However, the Advocate General has said that a 'multifunctional' payment card features two different payment instruments:
  • a personalised device which requires the use of one or two security elements (strong authentication) and is reserved for payments from a certain value
  • a set of procedures for making low-value payments without using those security elements, via NFC functionality.
In reality the NFC feature cannot be used independently of the card it resides upon - the user has to wave the card near an NFC-enabled terminal. In addition, the NFC feature is technically configured under the industry (non-regulatory) standards so that the security credentials (PIN) must be entered from time to time. Therefore, the highlighted language shows the card and the NFC feature must constitute the same payment instrument, with the NFC feature merely creating the potential for choices to be made about whether and when the user must enter the security credentials related to the card.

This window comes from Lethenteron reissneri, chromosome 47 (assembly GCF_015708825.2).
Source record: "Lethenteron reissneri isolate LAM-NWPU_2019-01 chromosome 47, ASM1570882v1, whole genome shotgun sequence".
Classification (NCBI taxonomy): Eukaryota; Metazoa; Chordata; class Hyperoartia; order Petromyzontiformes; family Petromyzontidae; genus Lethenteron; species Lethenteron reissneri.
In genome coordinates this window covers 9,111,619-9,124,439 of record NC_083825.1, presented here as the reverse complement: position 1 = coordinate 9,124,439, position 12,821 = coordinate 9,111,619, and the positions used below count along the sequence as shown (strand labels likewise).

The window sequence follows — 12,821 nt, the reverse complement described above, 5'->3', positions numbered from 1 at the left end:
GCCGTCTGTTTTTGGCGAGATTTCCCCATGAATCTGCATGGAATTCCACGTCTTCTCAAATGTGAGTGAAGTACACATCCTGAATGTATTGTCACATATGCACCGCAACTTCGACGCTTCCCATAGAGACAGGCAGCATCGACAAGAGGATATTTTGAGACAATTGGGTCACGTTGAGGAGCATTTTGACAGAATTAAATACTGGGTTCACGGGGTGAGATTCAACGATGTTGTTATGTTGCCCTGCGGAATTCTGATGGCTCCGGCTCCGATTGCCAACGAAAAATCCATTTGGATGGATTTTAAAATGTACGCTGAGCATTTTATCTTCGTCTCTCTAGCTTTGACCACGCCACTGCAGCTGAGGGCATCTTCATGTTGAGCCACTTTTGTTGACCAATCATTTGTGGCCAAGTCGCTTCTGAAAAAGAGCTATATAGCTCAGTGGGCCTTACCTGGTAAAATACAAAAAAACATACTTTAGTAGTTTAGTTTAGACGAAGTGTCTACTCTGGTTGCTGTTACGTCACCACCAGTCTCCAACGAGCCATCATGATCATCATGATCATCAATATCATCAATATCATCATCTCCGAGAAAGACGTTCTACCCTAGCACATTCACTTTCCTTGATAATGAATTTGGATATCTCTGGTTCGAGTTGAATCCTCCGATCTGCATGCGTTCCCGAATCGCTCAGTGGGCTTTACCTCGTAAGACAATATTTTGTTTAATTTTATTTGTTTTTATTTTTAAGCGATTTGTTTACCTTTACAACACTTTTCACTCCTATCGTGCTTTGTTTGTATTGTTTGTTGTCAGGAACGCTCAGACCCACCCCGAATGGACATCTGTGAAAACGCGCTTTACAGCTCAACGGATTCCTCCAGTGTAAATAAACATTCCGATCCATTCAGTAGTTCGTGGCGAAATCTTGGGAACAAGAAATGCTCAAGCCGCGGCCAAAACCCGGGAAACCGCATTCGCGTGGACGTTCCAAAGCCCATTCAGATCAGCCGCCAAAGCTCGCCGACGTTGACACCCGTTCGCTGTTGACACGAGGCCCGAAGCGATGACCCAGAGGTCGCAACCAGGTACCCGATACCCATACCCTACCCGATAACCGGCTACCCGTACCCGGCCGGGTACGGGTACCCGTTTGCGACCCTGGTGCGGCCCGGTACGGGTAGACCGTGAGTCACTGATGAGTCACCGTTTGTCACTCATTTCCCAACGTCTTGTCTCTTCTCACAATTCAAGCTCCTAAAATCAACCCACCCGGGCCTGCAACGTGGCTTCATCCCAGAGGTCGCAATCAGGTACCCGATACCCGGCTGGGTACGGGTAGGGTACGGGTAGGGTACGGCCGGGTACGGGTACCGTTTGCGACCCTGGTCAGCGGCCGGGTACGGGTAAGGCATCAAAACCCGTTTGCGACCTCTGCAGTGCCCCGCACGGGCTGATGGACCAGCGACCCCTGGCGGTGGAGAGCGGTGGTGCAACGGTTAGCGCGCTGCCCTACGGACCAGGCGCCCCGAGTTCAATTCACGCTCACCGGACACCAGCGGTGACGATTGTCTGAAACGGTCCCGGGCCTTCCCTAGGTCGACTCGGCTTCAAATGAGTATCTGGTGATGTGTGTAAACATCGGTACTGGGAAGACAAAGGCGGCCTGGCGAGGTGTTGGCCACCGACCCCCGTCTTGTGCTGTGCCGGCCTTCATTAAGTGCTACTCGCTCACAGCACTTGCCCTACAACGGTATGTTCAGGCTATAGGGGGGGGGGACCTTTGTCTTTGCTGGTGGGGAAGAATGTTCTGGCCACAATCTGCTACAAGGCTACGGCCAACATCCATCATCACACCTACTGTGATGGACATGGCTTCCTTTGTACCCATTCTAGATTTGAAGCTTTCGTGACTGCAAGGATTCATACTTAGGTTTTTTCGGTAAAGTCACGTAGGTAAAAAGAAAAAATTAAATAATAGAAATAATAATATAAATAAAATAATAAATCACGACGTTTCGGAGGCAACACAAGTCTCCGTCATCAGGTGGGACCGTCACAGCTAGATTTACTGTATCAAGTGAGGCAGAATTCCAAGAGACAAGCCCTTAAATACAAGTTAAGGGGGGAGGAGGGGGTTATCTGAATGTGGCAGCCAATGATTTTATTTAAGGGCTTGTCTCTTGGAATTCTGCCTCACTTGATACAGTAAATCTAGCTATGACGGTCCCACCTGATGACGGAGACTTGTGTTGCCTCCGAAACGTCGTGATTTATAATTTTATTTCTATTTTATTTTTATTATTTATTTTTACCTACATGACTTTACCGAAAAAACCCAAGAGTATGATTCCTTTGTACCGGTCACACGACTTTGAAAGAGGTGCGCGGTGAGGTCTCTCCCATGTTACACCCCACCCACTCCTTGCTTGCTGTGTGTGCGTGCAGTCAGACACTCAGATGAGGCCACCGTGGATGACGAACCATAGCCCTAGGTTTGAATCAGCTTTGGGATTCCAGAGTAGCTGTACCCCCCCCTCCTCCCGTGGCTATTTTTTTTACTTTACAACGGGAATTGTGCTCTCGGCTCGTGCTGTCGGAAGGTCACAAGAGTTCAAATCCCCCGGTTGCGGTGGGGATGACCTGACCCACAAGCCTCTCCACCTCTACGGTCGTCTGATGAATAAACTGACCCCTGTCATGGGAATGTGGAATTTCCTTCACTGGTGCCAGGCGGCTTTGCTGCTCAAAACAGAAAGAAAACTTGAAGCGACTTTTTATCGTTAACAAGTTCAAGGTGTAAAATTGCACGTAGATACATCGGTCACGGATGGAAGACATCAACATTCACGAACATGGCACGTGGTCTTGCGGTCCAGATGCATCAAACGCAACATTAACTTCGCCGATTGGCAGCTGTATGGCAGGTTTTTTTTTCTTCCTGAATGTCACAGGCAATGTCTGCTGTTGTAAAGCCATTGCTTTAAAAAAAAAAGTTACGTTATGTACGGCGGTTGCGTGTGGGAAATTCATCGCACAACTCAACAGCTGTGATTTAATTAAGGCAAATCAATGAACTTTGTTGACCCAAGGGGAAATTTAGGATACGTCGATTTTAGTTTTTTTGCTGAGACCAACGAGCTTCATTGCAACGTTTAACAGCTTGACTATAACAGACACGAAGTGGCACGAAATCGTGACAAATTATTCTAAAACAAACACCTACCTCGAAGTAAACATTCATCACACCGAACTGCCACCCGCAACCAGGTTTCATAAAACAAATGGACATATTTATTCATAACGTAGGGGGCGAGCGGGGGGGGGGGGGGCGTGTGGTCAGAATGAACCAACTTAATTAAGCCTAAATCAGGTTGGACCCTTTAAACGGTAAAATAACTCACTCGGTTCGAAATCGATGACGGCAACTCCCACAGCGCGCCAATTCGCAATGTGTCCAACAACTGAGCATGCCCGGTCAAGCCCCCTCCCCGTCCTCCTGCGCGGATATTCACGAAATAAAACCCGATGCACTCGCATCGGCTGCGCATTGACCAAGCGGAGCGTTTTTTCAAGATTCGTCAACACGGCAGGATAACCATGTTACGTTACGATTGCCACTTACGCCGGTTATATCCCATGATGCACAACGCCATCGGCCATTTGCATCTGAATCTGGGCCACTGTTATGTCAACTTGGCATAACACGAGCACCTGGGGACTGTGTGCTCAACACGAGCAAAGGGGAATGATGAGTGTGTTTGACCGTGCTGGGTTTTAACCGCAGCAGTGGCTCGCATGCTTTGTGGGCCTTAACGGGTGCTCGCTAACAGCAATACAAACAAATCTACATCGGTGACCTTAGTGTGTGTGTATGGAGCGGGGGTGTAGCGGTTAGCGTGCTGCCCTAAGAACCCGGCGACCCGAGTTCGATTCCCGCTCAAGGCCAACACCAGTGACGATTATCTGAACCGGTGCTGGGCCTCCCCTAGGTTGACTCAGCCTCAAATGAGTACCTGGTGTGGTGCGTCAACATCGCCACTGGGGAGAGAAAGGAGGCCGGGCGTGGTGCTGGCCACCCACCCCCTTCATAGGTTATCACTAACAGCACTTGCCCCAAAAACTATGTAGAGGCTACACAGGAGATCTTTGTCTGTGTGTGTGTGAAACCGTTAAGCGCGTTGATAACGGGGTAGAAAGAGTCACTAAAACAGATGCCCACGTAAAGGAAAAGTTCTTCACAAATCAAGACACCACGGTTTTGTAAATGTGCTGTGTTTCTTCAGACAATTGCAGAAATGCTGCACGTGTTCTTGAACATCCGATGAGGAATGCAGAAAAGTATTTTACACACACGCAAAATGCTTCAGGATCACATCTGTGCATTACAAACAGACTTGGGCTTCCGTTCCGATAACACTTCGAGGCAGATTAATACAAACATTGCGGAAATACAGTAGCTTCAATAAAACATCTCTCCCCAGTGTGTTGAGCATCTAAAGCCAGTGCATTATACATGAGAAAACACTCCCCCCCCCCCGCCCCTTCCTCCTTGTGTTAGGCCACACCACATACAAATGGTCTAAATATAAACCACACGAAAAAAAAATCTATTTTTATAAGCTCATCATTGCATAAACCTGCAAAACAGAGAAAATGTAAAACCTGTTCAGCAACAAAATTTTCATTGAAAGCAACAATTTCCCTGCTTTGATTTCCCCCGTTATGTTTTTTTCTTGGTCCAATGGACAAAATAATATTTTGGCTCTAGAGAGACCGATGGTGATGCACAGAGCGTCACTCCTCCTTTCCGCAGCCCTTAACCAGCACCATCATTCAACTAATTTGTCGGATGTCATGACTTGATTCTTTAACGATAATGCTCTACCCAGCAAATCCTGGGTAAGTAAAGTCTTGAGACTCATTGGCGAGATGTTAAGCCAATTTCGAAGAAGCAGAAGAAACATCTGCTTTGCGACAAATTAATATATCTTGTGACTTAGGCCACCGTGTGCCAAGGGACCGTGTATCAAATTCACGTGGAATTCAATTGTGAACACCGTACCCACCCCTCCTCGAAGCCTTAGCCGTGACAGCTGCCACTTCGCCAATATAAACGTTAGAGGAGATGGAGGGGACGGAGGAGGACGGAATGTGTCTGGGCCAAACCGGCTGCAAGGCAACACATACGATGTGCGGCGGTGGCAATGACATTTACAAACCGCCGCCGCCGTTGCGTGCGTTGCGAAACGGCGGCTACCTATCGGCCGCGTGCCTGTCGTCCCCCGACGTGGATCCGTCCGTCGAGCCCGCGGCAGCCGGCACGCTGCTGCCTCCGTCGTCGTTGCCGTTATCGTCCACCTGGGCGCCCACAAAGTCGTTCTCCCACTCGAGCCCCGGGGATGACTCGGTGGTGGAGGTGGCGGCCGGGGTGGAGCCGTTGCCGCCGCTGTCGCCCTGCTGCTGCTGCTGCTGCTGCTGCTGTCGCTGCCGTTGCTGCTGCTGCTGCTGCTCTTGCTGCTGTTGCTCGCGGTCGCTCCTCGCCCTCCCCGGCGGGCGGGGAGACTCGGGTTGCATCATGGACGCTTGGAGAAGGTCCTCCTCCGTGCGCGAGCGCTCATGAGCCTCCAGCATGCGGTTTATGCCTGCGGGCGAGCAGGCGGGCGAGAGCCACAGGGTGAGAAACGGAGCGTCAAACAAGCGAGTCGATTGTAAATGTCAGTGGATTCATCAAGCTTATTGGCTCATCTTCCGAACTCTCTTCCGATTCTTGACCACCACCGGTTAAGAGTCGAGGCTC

Furthermore, it is a legal requirement under the regulatory technical standard that requires strong customer authentication (SCA) that the security credentials must be applied, unless the issuer of the payment instrument/account to which the security credentials relate applies any of the following exemptions:
    Low-value transactions: up to €30 per transaction (limit of five separate transactions or €100);
    Recurring transactions: e.g. subscriptions for the same amount and payee (SCA applied to the first transaction);
    Whitelisted: payers can add payees to a whitelist of trusted beneficiaries with the issuer, but payees can't request this;
    Corporate payment processes: dedicated process for non-consumers, approved by the regulator (member states may exclude micro-enterprises as consumers);